19 June 2012
SEI Report Analyzes Integration of Energy Access in the Development Agenda
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The report, titled "Energy for a Shared Development Agenda: Global Scenarios and Governance Implications," examines scenarios of energy system change, barriers and opportunities for such change, and the governance implications at global, national and subnational levels of integrating basic energy access policies with income growth and environmental policy goals.

15 June 2012: The Stockholm Environment Institute (SEI) has released a report titled “Energy for a Shared Development Agenda: Global Scenarios and Governance Implications,” which argues for the integration of energy access, income growth and environmental goals; and analyzes scenarios, barriers and opportunities, and transformations in governance that are needed to achieve this.

The report argues that the goal of sustainable energy for all implies that besides ensuring basic energy access, other policy goals should be integrated, such as income generation for the poor and environmental considerations.

The report presents three scenarios of energy systems change for the period 2009 to 2050, which include a business-as-usual scenario, a scenario in which only energy poverty is addressed, and one in which sustainable income growth is also included. The report finds that to meet energy needs for economic development while respecting environmental constraints, a massive transformation of socio-technical systems is needed, and provides case studies of barriers and opportunities of such change in basic energy access, low carbon energy supply, and energy efficiency.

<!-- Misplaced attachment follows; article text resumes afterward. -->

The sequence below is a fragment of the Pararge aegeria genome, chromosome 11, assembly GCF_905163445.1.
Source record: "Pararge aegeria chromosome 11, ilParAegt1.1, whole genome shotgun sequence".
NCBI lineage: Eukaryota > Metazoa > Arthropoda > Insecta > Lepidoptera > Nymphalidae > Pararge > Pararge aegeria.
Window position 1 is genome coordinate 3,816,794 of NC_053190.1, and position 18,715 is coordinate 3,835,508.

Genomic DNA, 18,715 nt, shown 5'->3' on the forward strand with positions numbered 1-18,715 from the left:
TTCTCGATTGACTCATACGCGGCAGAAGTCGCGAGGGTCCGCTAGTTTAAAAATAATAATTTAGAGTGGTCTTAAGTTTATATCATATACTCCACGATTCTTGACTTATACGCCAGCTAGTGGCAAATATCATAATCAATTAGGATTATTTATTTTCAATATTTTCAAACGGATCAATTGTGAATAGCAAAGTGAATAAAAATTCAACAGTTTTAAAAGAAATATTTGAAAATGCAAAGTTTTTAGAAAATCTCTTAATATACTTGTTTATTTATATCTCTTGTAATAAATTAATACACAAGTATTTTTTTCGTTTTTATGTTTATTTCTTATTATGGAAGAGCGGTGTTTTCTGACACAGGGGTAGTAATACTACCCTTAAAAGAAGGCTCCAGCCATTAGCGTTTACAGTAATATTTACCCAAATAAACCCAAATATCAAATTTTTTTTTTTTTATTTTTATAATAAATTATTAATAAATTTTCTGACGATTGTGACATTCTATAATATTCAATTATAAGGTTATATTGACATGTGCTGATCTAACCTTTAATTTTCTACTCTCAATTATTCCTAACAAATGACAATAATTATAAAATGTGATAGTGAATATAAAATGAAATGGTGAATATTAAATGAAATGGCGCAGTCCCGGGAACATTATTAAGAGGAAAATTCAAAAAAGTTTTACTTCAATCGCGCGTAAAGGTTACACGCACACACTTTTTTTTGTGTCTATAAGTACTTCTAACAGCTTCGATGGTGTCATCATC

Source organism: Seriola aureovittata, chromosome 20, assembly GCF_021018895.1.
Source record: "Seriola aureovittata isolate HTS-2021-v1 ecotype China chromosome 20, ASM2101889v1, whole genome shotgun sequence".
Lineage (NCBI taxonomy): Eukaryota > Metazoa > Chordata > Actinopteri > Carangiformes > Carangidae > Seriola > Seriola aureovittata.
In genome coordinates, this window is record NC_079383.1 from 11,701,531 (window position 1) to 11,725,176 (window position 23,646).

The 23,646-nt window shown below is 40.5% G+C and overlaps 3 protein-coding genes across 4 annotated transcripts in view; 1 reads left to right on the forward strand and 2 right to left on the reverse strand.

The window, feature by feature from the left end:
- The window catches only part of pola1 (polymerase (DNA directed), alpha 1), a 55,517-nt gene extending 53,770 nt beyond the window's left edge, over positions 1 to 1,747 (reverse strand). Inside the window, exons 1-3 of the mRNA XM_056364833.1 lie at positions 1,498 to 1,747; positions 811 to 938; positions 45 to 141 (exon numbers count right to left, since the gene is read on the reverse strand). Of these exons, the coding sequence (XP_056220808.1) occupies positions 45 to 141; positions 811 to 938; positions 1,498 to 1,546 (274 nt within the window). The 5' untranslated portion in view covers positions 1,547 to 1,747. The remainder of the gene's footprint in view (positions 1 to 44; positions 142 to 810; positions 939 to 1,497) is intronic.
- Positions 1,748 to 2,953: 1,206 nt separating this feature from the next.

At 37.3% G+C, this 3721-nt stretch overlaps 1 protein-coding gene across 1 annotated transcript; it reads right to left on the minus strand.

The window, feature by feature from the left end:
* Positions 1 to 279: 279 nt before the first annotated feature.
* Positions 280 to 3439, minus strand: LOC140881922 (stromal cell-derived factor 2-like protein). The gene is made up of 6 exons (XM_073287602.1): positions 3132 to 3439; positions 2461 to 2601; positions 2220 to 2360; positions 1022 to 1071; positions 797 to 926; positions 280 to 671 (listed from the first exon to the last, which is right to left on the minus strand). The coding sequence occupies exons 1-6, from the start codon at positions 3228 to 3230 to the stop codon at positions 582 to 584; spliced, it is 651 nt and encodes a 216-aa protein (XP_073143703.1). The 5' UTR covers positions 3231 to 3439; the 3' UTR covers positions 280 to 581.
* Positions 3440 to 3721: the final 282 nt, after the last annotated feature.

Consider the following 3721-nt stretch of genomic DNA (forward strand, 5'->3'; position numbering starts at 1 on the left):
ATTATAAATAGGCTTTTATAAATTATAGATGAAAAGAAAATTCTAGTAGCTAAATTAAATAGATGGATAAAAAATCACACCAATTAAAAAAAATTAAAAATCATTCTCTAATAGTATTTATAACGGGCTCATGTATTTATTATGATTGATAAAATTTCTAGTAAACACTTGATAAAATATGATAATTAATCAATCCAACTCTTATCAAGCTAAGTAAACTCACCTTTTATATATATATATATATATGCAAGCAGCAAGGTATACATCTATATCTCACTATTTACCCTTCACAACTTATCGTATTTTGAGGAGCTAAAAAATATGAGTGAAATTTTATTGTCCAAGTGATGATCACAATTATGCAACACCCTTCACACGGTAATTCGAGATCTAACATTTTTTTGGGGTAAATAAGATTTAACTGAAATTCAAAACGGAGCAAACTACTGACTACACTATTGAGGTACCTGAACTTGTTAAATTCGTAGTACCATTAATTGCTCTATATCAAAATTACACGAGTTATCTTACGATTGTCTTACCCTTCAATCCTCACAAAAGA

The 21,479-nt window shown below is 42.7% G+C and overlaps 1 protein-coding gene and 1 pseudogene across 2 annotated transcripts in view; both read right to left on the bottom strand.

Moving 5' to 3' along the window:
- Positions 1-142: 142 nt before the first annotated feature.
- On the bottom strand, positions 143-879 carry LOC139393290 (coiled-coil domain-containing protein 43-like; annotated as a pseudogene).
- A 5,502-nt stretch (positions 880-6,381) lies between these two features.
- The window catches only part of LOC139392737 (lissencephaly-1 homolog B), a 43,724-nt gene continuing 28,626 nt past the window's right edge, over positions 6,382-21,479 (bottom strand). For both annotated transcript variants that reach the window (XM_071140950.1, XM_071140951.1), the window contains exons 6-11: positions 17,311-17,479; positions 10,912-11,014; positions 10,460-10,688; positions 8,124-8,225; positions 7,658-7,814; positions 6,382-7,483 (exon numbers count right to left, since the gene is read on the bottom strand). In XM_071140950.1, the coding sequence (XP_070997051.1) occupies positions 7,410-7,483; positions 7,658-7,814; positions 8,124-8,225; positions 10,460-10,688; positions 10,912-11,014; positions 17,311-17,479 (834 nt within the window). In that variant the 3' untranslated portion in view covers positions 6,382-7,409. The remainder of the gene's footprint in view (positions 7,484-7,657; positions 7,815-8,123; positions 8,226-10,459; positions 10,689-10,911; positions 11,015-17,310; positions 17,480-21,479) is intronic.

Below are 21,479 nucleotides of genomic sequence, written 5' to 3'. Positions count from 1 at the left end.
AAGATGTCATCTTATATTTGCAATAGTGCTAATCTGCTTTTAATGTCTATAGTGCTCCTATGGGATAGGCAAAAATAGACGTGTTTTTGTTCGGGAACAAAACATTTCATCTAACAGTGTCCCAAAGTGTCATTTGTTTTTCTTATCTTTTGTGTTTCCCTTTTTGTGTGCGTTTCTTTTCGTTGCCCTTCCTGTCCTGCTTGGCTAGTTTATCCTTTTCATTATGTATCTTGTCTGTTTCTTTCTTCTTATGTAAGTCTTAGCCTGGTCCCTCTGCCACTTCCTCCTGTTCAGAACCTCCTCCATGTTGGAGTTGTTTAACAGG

The report also assesses the required transformations in governance at global, national and subnational levels to overcome these barriers, focusing on: the institutionalization of energy access and efficiency goals in the UN system; the coherence of policy goals, such as energy access, energy efficiency and renewable energy, with other political priorities; sequencing the use of policy instruments instead of using them as one-off trials; and the need for transparency in the ways climate finance and overseas development assistance (ODA) commitments contribute to investment in sustainable energy for all.

The study serves as a contribution to the UN Conference on Sustainable Development (UNCSD, or Rio+20) and was initiated in 2010 following a request by the UN Department of Economic and Social Affairs (UNDESA). [SEI Press Release] [Publication: Energy for a Shared Development Agenda: Global Scenarios and Governance Implications]

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